Here's the draft-day trade the Bills and Broncos had in place before Bradley Chubb fell
Buffalo was trading up to No. 5 with Denver until the pass rusher dropped there
The expectation for the early part of the 2018 NFL Draft was trades galore. But it ended up being fairly slow, with all six of the first teams selecting standing pat at their position from the start of the draft ().
In a wide-ranging interview with the Buffalo News' Jay Skurski, GM Brandon Beane explained how the draft-day process shook out for the Bills and broke down a trade the Broncos and Bills agreed to the day of the draft.
"Literally about 8 o'clock, John calls me and says all right, here's what we'll do," Beane told the Buffalo News. "We finalized the deal, but it's contingent on his guy not being there."
The swap in question, per Beane, would have netted the Broncos No. 12 overall, No. 22 overall and one of the Bills' second-round picks. Let's call it No. 53 overall (their first of two along with No. 56). The Bills would have gotten No. 5 overall and one of the Broncos third-round picks. Let's call it No. 71 (their first of two along with No. 99).
It's hard to pass up on a blue-chip player, but that would have been an absurd haul for Denver. Let's compare it on the various trade value charts (Jimmy Johnson's old school one, Chase Stuart's Football Perspective chart and the Pats Pulpit post CBA chart).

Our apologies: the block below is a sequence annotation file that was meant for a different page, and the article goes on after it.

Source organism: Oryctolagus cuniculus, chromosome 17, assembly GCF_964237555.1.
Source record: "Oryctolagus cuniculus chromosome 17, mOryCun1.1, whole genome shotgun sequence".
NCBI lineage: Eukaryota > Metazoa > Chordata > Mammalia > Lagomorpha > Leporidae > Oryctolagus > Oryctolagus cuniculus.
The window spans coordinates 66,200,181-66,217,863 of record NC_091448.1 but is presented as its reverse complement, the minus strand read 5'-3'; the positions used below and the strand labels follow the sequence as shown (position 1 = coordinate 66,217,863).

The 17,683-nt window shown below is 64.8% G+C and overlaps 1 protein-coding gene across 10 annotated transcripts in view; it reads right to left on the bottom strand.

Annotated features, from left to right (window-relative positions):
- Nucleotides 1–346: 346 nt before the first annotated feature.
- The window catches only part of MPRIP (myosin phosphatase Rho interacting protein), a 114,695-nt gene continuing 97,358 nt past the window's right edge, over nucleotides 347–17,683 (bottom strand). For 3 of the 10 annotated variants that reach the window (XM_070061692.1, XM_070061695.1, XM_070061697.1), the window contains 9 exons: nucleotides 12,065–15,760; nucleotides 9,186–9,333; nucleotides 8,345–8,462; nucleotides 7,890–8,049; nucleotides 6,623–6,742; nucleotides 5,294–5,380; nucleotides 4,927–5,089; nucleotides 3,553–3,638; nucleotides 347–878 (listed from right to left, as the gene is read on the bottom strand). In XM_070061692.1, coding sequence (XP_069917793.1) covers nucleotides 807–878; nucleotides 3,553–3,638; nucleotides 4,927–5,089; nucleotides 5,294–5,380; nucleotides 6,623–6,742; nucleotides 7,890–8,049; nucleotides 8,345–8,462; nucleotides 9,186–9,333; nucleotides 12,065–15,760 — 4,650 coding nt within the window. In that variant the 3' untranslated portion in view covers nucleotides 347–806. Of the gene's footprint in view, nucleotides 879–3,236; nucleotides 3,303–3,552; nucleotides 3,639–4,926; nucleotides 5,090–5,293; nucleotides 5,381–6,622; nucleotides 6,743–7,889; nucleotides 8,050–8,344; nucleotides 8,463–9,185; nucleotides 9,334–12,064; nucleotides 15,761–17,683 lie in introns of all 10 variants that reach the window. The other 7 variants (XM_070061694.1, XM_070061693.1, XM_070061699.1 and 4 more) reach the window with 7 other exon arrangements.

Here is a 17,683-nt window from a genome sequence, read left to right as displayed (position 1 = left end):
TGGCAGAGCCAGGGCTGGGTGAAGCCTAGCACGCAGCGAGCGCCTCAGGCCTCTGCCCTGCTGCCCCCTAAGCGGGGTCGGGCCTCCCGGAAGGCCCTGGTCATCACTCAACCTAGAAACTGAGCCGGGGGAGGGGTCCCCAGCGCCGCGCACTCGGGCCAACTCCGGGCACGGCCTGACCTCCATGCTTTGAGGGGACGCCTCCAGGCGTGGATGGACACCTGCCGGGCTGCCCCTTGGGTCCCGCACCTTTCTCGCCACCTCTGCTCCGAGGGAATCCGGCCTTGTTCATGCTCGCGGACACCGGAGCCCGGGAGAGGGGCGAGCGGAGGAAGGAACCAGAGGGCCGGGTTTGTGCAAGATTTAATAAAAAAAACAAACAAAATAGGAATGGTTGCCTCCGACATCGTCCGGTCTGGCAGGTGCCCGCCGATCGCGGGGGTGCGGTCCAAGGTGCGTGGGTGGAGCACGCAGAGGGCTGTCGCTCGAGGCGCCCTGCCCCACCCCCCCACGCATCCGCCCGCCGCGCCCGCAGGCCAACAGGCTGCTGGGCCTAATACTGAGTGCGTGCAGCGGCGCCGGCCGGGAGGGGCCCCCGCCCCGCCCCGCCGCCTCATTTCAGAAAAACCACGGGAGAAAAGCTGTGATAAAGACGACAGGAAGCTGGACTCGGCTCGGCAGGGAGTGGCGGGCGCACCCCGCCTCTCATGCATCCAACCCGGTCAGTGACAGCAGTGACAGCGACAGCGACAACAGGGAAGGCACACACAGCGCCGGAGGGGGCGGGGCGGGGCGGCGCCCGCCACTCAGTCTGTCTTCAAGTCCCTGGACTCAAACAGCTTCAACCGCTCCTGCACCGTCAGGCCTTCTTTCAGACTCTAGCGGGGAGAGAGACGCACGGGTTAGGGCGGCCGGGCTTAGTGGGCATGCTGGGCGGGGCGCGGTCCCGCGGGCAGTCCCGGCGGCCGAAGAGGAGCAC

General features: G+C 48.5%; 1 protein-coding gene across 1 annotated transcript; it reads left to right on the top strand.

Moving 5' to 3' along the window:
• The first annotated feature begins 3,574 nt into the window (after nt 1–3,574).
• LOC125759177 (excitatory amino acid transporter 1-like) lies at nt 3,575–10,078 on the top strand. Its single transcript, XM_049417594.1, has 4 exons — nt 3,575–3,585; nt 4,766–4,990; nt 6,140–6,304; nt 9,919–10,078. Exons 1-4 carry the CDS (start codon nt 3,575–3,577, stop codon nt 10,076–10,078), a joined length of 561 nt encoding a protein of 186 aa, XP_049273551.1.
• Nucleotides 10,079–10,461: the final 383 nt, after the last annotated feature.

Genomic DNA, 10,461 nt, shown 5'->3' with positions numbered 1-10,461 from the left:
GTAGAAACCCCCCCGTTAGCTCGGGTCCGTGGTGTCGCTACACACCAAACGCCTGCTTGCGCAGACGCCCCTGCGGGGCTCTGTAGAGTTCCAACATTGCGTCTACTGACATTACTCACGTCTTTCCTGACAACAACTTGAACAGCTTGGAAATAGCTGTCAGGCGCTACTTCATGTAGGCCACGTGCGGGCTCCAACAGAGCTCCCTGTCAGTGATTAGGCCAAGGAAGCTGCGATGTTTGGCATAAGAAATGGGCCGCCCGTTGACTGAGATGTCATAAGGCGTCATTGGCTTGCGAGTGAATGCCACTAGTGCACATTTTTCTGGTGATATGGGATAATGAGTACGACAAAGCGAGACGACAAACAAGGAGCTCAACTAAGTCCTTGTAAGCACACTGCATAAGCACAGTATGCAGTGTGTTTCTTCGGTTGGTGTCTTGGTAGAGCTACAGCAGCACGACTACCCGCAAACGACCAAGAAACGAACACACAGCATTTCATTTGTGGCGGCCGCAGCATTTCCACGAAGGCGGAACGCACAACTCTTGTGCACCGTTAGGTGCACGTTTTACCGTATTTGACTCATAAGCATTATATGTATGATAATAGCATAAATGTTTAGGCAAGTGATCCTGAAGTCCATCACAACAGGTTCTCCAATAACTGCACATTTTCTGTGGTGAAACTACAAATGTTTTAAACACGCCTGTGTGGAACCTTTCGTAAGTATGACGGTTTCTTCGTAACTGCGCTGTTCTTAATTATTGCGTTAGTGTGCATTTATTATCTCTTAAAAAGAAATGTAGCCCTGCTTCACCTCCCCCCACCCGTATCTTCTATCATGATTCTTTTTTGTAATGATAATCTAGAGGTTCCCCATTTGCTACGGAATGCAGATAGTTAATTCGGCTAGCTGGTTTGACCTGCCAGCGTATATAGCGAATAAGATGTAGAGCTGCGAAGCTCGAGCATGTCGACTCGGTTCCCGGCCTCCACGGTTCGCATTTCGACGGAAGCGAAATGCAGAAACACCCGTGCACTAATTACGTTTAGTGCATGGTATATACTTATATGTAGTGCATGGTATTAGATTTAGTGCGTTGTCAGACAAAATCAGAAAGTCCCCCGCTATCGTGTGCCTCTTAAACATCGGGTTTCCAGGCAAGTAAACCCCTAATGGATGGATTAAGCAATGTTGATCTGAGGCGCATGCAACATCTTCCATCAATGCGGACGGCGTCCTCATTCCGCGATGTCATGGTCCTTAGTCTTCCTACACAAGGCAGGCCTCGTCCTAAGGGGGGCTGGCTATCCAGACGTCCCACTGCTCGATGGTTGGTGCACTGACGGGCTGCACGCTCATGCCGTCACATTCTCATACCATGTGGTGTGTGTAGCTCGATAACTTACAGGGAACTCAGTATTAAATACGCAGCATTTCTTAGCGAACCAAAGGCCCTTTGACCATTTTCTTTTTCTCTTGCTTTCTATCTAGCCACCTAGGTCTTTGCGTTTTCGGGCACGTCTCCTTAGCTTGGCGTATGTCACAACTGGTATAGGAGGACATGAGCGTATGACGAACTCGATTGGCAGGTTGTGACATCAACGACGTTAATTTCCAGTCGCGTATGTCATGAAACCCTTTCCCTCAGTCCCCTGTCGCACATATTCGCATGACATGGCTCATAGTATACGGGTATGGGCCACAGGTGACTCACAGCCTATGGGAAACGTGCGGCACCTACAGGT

Denver Points Received
Buffalo Points Received
Yikes. That would have been a massive win for the Broncos, in terms of acquiring draft capital. If you want a more realistic example of what could have been, how about just compare the players chosen.
Time will tell how those guys play out, but if we're just swapping the players involved, I'll take the group of two headlined by the blue-chip player in Chubb. It's really bizarre how that looks more appealing, despite what the Bills offered Denver looking like a clear win in terms of the value of the draft.
From an analytical approach, it's easy to see why the Broncos could get killed here. You need to have as many shots as you can shoot and they had Buffalo in a bad spot with that offer.
On the other hand, Beane knew it. He said he was basically bidding against himself, and he also started to panic after Elway bailed on No. 5 and the Colts declined to move out of No. 6 (both Peter King of TheMMQB.com and Stephen Holder of the Indy Star have reported Chris Ballard was locked into Quenton Nelson and not moving off his spot).
"I thought at 7, I'm getting in that gray zone. Miami can get there, Arizona now can get there. I don't want to lose him here," Beane explained, noting his concern over the Dolphins and Cardinals both potentially moving up for a quarterback as well.
Beane's whole goal in the draft was to not give up a) his other first-round pick (No. 22) or b) his 2019 first-round pick. Josh Allen., giving GM Jason Licht a haul of No. 12, No. 53 and No. 56, in order to move up to No. 7 and snag
The Bills GM, in his first draft, would jump back up to grab linebacker Tremaine Edmunds, closing the deal on a very nice haul in the first day of the draft, even if it's one that was expensive for them to move around.
It actually ended up being cheaper, though, and as it turned out, Chubb falling was probably the best thing that could have happened to the Bills. Without him there at No. 5, they give up their other first-round pick and don't walk out of the draft with Edmunds as well.
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